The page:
Things to know to avoid dehydration
A powerful alarm system in the body makes you feel thirsty and feel the need to drink as soon as your water levels drop
The human body is one of nature’s miracles. In fact, a system is in place to help protect us from dehydration, within certain limits. Here’s what happens…
Why do we get thirsty?
I’m sure that you already know that the feeling of thirst is triggered by not drinking enough water. But to better understand what’s going on inside our bodies, let’s look at our physiology.
We lose approximately 2.5 liters of water every day (through urine, sweat, stools, breathing). In order to maintain a balanced body water content, we need to consume that same quantity of water, through food and beverages.
Since we lose water constantly throughout the day, if we don’t drink enough, our body water content will gradually drop, including in our cardiovascular system. Luckily, we have pressure sensors in our large arteries and in the cardiac cavity, which react very quickly when this happens. They send a message to the brain to secrete a specific hormone (an antidiuretic hormone) that will concentrate the urine (so that the body loses less water, which is why urine gets darker) and trigger the feeling of thirst!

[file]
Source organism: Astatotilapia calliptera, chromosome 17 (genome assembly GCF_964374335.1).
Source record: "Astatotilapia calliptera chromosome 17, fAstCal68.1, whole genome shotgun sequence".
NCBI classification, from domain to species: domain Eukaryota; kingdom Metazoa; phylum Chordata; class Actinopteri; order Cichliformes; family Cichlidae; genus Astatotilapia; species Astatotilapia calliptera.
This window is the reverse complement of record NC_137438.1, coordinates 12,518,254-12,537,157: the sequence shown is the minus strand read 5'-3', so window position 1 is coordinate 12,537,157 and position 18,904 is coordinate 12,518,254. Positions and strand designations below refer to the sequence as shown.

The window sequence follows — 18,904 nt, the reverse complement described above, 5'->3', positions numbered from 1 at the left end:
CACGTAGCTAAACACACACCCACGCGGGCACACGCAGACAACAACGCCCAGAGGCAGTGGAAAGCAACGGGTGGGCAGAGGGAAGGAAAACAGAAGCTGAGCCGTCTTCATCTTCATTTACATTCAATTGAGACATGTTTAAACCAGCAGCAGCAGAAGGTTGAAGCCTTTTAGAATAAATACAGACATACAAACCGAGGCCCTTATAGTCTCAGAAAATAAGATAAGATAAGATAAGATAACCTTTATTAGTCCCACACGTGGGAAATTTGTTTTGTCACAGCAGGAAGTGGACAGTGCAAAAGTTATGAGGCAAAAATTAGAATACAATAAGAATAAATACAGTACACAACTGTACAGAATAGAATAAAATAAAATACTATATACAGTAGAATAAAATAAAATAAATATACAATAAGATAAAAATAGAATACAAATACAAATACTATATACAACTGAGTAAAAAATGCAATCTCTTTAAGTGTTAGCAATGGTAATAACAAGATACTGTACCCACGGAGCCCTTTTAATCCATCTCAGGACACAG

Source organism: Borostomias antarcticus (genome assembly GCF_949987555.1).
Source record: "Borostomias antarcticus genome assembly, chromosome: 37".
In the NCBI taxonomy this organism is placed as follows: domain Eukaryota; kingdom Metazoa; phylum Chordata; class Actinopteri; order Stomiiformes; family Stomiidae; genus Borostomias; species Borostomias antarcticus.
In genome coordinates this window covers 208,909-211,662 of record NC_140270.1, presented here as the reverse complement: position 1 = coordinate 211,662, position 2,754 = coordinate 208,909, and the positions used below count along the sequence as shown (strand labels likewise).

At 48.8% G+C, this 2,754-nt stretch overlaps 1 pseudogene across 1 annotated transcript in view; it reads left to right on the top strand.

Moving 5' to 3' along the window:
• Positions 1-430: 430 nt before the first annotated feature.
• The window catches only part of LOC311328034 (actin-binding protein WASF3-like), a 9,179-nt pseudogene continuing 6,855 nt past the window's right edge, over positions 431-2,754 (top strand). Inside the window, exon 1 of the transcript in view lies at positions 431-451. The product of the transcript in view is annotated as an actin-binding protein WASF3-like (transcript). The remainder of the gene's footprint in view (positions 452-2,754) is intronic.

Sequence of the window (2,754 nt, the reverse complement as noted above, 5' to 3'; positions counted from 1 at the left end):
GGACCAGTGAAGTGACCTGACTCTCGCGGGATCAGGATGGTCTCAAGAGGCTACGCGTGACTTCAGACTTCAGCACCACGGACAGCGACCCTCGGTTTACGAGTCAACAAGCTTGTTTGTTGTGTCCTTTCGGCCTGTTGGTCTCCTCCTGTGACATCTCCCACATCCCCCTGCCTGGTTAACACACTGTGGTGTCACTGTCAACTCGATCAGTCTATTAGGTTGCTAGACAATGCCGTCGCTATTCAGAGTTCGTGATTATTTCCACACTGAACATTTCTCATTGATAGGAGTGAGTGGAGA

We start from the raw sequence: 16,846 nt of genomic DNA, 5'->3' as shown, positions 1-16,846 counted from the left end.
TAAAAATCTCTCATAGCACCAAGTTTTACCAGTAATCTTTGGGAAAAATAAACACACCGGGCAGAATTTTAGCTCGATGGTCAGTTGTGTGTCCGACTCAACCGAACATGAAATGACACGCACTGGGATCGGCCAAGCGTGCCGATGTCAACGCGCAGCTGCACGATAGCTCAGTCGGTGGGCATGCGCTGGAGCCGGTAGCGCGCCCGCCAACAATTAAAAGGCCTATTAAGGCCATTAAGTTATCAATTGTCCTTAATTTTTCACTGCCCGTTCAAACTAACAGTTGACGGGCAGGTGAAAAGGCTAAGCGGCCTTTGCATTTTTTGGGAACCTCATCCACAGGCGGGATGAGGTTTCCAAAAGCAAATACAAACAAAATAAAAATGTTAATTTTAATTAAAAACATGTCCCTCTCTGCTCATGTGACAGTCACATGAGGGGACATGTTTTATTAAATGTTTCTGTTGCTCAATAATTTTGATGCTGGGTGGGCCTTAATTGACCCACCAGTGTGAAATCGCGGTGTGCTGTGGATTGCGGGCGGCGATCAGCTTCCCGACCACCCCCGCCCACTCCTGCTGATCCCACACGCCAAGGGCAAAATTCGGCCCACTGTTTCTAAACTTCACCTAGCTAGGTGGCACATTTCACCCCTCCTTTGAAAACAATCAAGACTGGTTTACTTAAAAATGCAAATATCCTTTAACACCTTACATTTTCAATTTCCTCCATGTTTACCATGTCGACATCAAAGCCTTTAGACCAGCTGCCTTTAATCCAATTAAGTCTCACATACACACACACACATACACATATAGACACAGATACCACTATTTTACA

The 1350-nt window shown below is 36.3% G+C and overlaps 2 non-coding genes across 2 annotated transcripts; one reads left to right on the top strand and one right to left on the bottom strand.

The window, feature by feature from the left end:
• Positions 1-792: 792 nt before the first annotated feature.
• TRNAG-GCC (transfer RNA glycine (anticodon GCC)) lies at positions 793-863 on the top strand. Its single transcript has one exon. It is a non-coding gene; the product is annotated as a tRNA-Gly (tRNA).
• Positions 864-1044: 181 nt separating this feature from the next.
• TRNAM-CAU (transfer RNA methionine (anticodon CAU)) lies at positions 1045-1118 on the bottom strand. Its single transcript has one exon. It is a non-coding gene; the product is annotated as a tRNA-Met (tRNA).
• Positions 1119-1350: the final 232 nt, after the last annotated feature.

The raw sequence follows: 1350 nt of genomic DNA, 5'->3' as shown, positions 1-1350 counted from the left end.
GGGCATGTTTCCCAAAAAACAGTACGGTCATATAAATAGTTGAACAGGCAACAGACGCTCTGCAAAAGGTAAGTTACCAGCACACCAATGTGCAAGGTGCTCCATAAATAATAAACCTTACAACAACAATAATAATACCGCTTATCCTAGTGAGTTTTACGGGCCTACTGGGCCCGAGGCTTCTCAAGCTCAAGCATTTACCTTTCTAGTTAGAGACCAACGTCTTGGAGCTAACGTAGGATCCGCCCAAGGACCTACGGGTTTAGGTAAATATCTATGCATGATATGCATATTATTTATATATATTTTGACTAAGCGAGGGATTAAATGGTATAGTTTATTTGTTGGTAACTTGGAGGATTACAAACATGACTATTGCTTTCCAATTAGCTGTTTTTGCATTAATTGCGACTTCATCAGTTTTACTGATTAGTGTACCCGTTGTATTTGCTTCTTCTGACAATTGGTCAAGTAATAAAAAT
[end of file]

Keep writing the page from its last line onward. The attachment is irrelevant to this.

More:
Is everyone this well-equipped?
No, for some people, this alarm system goes off much later than for others. This is the case for elderly people who don’t feel thirsty until they are really dehydrated (the pressure sensors become less sensitive with age). That’s why they get dehydrated so easily.
Those who say that they are rarely thirsty may feel the need to drink but don’t want to listen to their bodies. Or maybe they don’t value the importance of maintaining a good level of hydration all the time. So they are happy drinking a little bit of water, just enough to not feel thirsty.
What are the risks if you don’t drink before you are thirsty ?
If you wait to get thirsty before drinking some water, your urine will be very concentrated (and dark) and your blood pressure may drop slightly. This could cause problems for people with naturally low blood pressures (for instance, 100/50 mmHg instead of 120/60 mmHg). They will often feel tired, and they are more exposed to severe dehydration in hot weather. If urine is chronically dark and concentrated, it increases the risk of bladder stones and urinary tract infections.
An ounce of prevention is worth a pound of cure.